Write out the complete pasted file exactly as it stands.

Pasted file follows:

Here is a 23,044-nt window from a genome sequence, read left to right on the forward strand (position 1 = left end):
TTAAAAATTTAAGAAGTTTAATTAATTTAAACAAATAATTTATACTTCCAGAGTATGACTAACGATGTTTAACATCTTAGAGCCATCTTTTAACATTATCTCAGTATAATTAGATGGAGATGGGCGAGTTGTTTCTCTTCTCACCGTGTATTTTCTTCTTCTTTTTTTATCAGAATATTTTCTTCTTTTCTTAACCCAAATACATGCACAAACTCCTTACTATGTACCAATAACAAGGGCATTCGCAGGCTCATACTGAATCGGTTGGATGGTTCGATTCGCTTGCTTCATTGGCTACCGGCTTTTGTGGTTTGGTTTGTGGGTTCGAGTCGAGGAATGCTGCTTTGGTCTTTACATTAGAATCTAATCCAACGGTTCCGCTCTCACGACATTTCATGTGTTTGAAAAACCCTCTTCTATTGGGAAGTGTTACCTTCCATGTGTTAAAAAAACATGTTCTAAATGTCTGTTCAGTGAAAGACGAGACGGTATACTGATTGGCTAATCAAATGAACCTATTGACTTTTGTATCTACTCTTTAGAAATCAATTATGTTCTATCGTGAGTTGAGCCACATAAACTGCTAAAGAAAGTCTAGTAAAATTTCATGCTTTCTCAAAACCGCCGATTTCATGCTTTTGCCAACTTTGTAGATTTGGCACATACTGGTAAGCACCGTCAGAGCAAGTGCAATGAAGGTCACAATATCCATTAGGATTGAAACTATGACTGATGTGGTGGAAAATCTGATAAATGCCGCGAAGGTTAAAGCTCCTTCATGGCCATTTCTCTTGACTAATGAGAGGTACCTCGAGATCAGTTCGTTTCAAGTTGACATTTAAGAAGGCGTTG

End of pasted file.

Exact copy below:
Here is a 23,044-nt window from a genome sequence, read left to right on the forward strand (position 1 = left end):
TTAAAAATTTAAGAAGTTTAATTAATTTAAACAAATAATTTATACTTCCAGAGTATGACTAACGATGTTTAACATCTTAGAGCCATCTTTTAACATTATCTCAGTATAATTAGATGGAGATGGGCGAGTTGTTTCTCTTCTCACCGTGTATTTTCTTCTTCTTTTTTTATCAGAATATTTTCTTCTTTTCTTAACCCAAATACATGCACAAACTCCTTACTATGTACCAATAACAAGGGCATTCGCAGGCTCATACTGAATCGGTTGGATGGTTCGATTCGCTTGCTTCATTGGCTACCGGCTTTTGTGGTTTGGTTTGTGGGTTCGAGTCGAGGAATGCTGCTTTGGTCTTTACATTAGAATCTAATCCAACGGTTCCGCTCTCACGACATTTCATGTGTTTGAAAAACCCTCTTCTATTGGGAAGTGTTACCTTCCATGTGTTAAAAAAACATGTTCTAAATGTCTGTTCAGTGAAAGACGAGACGGTATACTGATTGGCTAATCAAATGAACCTATTGACTTTTGTATCTACTCTTTAGAAATCAATTATGTTCTATCGTGAGTTGAGCCACATAAACTGCTAAAGAAAGTCTAGTAAAATTTCATGCTTTCTCAAAACCGCCGATTTCATGCTTTTGCCAACTTTGTAGATTTGGCACATACTGGTAAGCACCGTCAGAGCAAGTGCAATGAAGGTCACAATATCCATTAGGATTGAAACTATGACTGATGTGGTGGAAAATCTGATAAATGCCGCGAAGGTTAAAGCTCCTTCATGGCCATTTCTCTTGACTAATGAGAGGTACCTCGAGATCAGTTCGTTTCAAGTTGACATTTAAGAAGGCGTTG